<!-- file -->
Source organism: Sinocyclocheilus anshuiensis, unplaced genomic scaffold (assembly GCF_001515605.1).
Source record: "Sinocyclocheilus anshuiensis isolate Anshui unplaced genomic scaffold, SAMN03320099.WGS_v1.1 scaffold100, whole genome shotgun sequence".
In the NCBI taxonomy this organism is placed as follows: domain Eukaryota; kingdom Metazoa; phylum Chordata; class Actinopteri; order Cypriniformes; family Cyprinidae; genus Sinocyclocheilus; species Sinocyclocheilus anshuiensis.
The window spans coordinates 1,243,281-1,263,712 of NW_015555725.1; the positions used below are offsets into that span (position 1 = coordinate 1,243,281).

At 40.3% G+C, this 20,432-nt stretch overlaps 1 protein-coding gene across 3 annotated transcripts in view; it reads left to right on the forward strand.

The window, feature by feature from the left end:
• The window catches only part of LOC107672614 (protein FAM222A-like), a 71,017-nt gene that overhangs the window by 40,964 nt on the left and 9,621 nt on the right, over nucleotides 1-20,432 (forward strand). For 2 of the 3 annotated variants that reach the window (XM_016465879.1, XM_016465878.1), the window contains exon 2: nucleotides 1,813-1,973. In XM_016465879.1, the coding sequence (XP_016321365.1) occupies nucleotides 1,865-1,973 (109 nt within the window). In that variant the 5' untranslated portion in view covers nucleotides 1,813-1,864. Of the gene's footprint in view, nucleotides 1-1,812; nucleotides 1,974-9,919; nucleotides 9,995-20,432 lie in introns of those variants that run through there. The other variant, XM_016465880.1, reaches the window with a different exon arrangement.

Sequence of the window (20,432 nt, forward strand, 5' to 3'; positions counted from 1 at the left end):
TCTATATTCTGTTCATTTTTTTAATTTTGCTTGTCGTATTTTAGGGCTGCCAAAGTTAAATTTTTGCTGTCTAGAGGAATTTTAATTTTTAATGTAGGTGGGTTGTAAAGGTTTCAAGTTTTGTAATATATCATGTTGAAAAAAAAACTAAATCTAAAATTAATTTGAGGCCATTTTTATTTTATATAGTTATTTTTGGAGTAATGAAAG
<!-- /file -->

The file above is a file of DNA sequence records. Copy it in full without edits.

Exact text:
Source organism: Sinocyclocheilus anshuiensis, unplaced genomic scaffold (assembly GCF_001515605.1).
Source record: "Sinocyclocheilus anshuiensis isolate Anshui unplaced genomic scaffold, SAMN03320099.WGS_v1.1 scaffold100, whole genome shotgun sequence".
In the NCBI taxonomy this organism is placed as follows: domain Eukaryota; kingdom Metazoa; phylum Chordata; class Actinopteri; order Cypriniformes; family Cyprinidae; genus Sinocyclocheilus; species Sinocyclocheilus anshuiensis.
The window spans coordinates 1,243,281-1,263,712 of NW_015555725.1; the positions used below are offsets into that span (position 1 = coordinate 1,243,281).

At 40.3% G+C, this 20,432-nt stretch overlaps 1 protein-coding gene across 3 annotated transcripts in view; it reads left to right on the forward strand.

The window, feature by feature from the left end:
• The window catches only part of LOC107672614 (protein FAM222A-like), a 71,017-nt gene that overhangs the window by 40,964 nt on the left and 9,621 nt on the right, over nucleotides 1-20,432 (forward strand). For 2 of the 3 annotated variants that reach the window (XM_016465879.1, XM_016465878.1), the window contains exon 2: nucleotides 1,813-1,973. In XM_016465879.1, the coding sequence (XP_016321365.1) occupies nucleotides 1,865-1,973 (109 nt within the window). In that variant the 5' untranslated portion in view covers nucleotides 1,813-1,864. Of the gene's footprint in view, nucleotides 1-1,812; nucleotides 1,974-9,919; nucleotides 9,995-20,432 lie in introns of those variants that run through there. The other variant, XM_016465880.1, reaches the window with a different exon arrangement.

Sequence of the window (20,432 nt, forward strand, 5' to 3'; positions counted from 1 at the left end):
TCTATATTCTGTTCATTTTTTTAATTTTGCTTGTCGTATTTTAGGGCTGCCAAAGTTAAATTTTTGCTGTCTAGAGGAATTTTAATTTTTAATGTAGGTGGGTTGTAAAGGTTTCAAGTTTTGTAATATATCATGTTGAAAAAAAAACTAAATCTAAAATTAATTTGAGGCCATTTTTATTTTATATAGTTATTTTTGGAGTAATGAAAG